have to make. I like to prep. I do a huge tailgate every year for about 150 people. That’s full-portion people. I do about 12-14 different dishes for
that tailgate. I hire chefs. I have people come help me. We rent trailers. I’m pretty good at doing big events. It will be interesting to only focus on
one dish and decide how I can make that one bite taste the best. I’m doing a couple of different things like cutting the meat so that the flavor will
get into your mouth just with a two-ounce portion. If I leave everything too big, you might just get some rice and tomatoes.”
While Canty wouldn’t mind taking first place in the People’s Choice, chosen by ballot by the audience, and Judge’s Award, chosen by five area
chefs and restaurant kitchen managers, and getting those bragging rights among his peers, he is centered on the most important thing about the
“I’m going to predict one thing,” Canty said. “The AKAs are going to make a lot of money and I’m proud of the work that they are doing. That’s
what I am here for. I do a lot of work with 100 Black Men. I’ve been on their board for almost 12 years. I appreciate anyone willing to work on
education. I mentor students a lot myself. We are trying to get our own scholarship ramped up. But to see the work that they are doing is
inspiring to me. And it’s inspiring to the city, which needs the help.”
The event attracts people from far and wide.
“My parents come from Michigan and they always enjoy it and always meet new friends with whom they sit,” said co-chair Monica Pembroke.
“It’s just a wonderful, friendly community event. They will be here again this year.”
A limited number of tickets are available for the event.
“People can purchase tickets online or from an active sorority member,” Pembroke said. “Tickets will not be sold at the event. People must
purchase their tickets by March 9th, 24 hours before the event. We also have $5 tickets for children. It is first come first served in terms of
seating. The only reserved seating is for our key sponsors and our judges. The doors open at 1:30 p.m. on March 10th and the program goes
from 2-5 p.m. We have a children’s room for our younger children who won’t partake in all of the exotic foods that we offer.”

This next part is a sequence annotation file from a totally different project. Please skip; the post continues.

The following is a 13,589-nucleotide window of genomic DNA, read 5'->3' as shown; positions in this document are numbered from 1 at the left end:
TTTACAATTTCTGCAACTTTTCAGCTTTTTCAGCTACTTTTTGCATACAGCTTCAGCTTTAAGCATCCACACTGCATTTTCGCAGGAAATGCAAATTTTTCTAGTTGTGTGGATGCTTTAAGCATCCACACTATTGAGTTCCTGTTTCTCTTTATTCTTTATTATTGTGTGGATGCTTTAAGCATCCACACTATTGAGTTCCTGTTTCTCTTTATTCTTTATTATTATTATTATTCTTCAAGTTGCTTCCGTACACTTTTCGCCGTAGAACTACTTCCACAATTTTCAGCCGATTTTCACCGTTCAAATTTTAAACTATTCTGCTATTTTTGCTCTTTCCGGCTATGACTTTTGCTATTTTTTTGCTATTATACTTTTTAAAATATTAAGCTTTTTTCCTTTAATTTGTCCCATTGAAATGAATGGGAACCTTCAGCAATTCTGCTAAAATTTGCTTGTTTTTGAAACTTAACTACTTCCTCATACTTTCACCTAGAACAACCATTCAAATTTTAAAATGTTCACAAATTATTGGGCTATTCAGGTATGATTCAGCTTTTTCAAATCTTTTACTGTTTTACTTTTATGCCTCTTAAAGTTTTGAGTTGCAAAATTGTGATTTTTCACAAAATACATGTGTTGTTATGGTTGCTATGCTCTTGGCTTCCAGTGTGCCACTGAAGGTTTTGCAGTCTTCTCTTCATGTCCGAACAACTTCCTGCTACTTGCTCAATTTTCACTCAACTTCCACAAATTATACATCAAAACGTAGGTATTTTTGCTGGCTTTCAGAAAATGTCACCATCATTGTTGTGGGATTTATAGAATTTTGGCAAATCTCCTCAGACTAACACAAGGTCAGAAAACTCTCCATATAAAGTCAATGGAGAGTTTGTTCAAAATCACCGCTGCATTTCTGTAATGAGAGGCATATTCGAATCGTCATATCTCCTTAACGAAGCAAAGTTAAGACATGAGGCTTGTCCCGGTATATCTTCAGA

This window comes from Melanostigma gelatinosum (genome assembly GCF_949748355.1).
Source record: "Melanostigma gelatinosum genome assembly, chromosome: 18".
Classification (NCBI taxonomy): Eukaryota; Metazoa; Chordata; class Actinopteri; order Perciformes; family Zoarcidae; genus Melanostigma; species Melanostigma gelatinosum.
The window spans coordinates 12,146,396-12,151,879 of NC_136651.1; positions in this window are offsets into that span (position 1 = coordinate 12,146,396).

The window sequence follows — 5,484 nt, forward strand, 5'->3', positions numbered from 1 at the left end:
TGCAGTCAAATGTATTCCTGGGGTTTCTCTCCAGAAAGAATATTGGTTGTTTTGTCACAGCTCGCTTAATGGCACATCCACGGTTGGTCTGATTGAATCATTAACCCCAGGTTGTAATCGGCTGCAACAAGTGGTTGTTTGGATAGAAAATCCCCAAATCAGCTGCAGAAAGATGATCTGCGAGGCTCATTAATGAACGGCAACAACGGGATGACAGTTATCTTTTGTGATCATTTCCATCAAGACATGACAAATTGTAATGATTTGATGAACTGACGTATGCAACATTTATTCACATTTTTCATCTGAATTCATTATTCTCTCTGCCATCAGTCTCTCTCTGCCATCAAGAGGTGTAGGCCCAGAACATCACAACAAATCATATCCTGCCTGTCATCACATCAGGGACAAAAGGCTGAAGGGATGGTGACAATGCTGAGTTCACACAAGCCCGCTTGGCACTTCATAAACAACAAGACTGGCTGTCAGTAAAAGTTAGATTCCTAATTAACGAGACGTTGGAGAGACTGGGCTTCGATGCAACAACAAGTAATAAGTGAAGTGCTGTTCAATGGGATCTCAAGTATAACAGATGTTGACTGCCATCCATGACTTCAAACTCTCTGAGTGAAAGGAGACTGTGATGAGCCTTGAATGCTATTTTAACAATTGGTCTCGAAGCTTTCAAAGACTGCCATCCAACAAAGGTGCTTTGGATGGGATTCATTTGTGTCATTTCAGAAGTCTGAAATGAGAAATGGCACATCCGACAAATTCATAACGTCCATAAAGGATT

Most of the chefs spend anywhere from 5-12 hours preparing their dishes. And the proof is in the pudding.
“The chefs put a lot of time into this and they do it as a labor of love as well,” Pembroke said. “Everyone understands that this is for the
students and our community. They come in working very hard with smiles on their faces and are just happy seeing everyone else being happy
eating their food. We couldn’t do this without the chefs.”
While bragging rights are important, it is, most importantly, for the children.
For more information or to purchase tickets, visit www.kappa-psi-omega.com.
By Jonathan Gramling
For the 24th year, the Alpha Kappa Alpha Sorority will be hosting the
Me Who Cook competition at Middleton’s Kromrey Middle School on
March 10th. It’s a great family-oriented event that funds scholarships
for deserving graduating seniors of color.
“We love Men Who Cook because it provides an opportunity for so
many people in the community to come together across age, across
ethnicity to really enjoy the event and support all of these local cooks
who are putting their best recipe out there,” said chapter president
Nichelle Nichols. “We feel like it is the right kind of public-facing work
for us to be doing. And it’s in our overall mission of having an impact
in the community, promoting scholarships, and promoting education
along with all of the other things that we do.”
At the core of the fun event are about 20 chefs. None of the chefs is
professional — although some have made their living cooking in the
past — but they all bring some gourmet-level food, like chicken and
beef sausage jambalaya and deviled corn flavored with commitment
and enthusiasm, to the competition with enough servings to feed